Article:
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Chapter 23

"The soldiers had been firing, and the defenders of the barricade returning their fire, for about a quarter of an hour, without any one being wounded on either side, when suddenly, as if by an electric shock, an extraordinary and threatening movement took place, first in the infantry, then in the cavalry. The troops suddenly faced about.

"The historiographers of the coup d'état have asserted that a shot, directed against the soldiers, was fired from the window which had remained open at the corner of Rue du Sentier. Others say that it was fired from the roof of the house at the corner of Rue Notre-Dame-de-Recouvrance and Rue Poissonnière. According to others, it was a pistol shot and was fired from the roof of the tall house at the corner of Rue Mazagran. The shot is contested, but what cannot be contested is that, for having fired this problematical shot, which was perhaps nothing more than the slamming of a door, a dentist, who lived in the next house, was shot. The question resolves itself into this: Did any one hear a pistol or musket shot fired from one of the houses on the boulevard? Is this the fact, or is it not? a host of witnesses deny it.

"If the shot was really fired, there still remains a question: Was it a cause, or was it a signal?

"However this may be, all of a sudden, as we have said before, cavalry, infantry, and artillery faced towards the dense crowd upon the sidewalks, and, no one being able to guess why, unexpectedly, without motive, 'without parley,' as the infamous proclamations of the morning had announced, the butchery began, from the Gymnase Theatre to the Bains Chinois, that is to say, along the whole length of the richest, the most frequented, and the most joyous boulevard of Paris.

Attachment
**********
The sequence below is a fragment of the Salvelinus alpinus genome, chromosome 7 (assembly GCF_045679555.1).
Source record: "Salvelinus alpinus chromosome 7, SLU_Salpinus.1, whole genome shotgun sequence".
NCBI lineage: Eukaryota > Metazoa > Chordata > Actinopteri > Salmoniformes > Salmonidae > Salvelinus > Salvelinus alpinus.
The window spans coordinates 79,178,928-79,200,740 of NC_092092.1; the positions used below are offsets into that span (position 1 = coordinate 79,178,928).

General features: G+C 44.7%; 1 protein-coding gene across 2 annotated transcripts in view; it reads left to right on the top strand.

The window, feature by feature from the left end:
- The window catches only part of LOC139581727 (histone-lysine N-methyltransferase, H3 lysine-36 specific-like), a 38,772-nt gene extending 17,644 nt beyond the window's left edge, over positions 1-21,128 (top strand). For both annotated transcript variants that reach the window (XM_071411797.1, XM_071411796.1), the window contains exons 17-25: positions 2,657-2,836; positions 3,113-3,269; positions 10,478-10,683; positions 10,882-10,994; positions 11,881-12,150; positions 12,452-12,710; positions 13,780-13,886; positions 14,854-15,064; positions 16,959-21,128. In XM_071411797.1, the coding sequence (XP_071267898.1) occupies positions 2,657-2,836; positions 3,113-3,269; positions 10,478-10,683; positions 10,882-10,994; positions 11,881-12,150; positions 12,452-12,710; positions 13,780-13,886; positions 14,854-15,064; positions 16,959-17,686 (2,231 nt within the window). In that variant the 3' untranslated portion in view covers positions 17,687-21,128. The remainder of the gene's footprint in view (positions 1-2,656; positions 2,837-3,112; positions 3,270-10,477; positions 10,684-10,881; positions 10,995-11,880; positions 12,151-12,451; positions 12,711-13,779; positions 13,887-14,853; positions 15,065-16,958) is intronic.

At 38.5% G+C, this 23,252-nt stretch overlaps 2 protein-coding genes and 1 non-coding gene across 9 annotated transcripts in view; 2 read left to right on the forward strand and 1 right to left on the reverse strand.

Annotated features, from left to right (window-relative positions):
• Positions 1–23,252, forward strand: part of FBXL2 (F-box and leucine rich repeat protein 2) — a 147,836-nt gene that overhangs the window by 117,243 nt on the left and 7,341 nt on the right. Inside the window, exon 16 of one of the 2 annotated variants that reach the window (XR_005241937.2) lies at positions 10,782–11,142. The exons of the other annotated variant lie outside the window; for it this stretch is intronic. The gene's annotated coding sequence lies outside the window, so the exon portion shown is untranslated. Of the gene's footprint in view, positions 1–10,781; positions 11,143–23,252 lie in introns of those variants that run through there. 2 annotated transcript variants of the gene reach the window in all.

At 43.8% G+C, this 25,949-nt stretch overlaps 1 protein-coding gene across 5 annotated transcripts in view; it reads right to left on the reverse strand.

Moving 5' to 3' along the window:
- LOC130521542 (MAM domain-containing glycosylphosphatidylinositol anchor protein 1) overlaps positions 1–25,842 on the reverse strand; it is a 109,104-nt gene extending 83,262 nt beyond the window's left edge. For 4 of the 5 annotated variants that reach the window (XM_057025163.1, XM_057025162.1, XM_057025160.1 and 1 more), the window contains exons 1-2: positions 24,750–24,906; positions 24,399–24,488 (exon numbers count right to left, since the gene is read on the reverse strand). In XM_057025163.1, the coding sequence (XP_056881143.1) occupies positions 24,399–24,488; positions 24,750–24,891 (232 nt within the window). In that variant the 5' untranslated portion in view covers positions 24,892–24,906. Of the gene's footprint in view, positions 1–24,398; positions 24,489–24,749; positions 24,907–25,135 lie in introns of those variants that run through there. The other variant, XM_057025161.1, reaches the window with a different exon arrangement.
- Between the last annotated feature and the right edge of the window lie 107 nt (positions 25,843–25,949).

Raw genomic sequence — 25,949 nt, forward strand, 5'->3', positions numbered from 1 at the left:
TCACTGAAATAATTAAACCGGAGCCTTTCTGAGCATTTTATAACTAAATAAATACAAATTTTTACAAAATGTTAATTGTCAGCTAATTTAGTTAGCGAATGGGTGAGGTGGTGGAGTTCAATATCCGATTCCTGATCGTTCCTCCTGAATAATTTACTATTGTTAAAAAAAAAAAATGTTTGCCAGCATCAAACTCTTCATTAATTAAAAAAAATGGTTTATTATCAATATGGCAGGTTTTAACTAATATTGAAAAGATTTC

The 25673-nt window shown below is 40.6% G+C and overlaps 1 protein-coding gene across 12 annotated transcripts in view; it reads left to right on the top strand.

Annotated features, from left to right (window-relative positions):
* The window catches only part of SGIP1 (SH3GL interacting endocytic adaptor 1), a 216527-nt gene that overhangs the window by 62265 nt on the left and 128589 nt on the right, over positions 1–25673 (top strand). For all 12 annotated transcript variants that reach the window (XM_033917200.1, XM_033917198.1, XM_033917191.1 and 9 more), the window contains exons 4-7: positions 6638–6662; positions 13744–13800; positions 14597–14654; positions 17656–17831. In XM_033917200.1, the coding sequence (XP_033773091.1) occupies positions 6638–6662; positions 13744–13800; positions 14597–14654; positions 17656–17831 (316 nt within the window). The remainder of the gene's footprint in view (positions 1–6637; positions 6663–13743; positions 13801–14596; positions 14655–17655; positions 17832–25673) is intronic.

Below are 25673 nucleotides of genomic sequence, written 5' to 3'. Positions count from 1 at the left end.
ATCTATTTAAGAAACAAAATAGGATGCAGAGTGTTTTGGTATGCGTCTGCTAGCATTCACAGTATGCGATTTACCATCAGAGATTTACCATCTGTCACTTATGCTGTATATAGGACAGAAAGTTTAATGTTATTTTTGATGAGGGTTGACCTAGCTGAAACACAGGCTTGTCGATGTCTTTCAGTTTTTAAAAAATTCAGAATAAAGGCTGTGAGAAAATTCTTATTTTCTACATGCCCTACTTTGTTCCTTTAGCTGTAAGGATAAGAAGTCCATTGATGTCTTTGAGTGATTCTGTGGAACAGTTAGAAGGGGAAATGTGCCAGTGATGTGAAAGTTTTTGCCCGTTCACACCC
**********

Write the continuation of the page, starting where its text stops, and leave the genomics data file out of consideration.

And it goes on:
"The army began shooting down the people at close range.

"It was a horrible and indescribable moment: the cries, the arms raised towards heaven, the surprise, the terror, the crowd flying in all directions, a shower of balls falling on the pavement and bounding to the roofs of the houses, corpses strewn along the street in a moment, young men falling with their cigars still in their mouths, women in velvet gowns shot down by the long rifles, two booksellers killed on their own thresholds without knowing what offence they had committed, shots fired down the cellar-holes and killing any one, no matter who, the Bazaar riddled with shells and bullets, the Hôtel Sallandrouze bombarded, the Maison d'Or raked with grape-shot, Tortoni's carried by assault, hundreds of corpses stretched upon the boulevard, and a torrent of blood on Rue de Richelieu.

"The narrator must here again crave permission to suspend his narrative.

"In the presence of these nameless deeds, I who write these lines declare that I am the recording officer. I record the crime, I appeal the cause. My functions extend no further. I cite Louis Bonaparte, I cite Saint-Arnaud, Maupas, Moray, Magnan, Carrelet, Canrobert, and Reybell, his accomplices; I cite the executioners, the murderers, the witnesses, the victims, the red-hot cannon, the smoking sabres, the drunken soldiers, the mourning families, the dying, the dead, the horror, the blood, and the tears,--I cite them all to appear at the bar of the civilized world.

"The mere narrator, whoever he might be, would never be believed. Let the living facts, the bleeding facts, therefore, speak for themselves. Let us hear the witnesses.

Victor Hugo